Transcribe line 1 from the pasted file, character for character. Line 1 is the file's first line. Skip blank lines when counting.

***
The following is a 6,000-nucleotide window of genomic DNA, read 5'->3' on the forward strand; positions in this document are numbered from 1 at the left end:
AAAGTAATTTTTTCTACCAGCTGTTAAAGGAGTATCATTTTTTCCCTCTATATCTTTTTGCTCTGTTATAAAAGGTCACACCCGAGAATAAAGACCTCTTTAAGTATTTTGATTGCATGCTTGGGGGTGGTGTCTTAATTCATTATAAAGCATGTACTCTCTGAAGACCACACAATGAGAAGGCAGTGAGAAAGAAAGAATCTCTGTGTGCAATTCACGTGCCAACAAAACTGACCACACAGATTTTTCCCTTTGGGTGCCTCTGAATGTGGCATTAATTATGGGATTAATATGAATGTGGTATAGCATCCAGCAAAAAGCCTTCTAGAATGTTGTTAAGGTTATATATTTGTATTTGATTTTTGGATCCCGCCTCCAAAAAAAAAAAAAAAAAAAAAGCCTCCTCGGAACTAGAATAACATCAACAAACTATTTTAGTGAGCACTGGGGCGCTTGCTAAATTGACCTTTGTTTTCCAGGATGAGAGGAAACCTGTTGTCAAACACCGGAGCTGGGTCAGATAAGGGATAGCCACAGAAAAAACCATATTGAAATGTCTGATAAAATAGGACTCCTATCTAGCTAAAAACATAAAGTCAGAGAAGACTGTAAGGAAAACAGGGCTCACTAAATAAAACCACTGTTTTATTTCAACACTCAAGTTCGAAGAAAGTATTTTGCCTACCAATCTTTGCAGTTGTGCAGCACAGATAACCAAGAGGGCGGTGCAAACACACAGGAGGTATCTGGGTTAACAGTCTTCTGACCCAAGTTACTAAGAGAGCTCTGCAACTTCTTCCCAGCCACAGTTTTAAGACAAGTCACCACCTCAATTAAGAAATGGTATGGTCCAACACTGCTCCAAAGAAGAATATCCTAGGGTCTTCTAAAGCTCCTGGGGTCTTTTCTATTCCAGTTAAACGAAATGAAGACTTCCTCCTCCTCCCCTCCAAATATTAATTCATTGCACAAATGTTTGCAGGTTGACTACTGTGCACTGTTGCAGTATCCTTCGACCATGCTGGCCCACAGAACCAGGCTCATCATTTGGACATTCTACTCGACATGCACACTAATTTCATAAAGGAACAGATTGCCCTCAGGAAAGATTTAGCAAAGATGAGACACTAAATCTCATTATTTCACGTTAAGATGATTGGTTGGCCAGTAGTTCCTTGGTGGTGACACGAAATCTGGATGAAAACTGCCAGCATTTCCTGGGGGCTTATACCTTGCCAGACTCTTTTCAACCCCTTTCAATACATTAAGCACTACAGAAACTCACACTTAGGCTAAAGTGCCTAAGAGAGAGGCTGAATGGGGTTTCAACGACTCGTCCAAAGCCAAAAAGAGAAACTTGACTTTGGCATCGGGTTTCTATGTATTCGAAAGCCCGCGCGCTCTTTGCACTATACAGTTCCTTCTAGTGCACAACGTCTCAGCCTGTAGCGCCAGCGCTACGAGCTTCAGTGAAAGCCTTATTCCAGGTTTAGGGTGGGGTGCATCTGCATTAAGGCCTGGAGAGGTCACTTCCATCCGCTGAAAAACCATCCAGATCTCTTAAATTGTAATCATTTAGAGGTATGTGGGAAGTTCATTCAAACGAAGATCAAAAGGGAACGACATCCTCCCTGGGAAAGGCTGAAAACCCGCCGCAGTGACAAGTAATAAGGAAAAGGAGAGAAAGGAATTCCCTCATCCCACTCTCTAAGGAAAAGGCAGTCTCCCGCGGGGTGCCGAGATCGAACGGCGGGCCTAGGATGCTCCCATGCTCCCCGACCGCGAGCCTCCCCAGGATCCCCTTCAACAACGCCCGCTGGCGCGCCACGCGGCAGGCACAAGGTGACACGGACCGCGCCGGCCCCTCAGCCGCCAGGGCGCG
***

The following is a 6,000-nucleotide window of genomic DNA, read 5'->3' on the forward strand; positions in this document are numbered from 1 at the left end: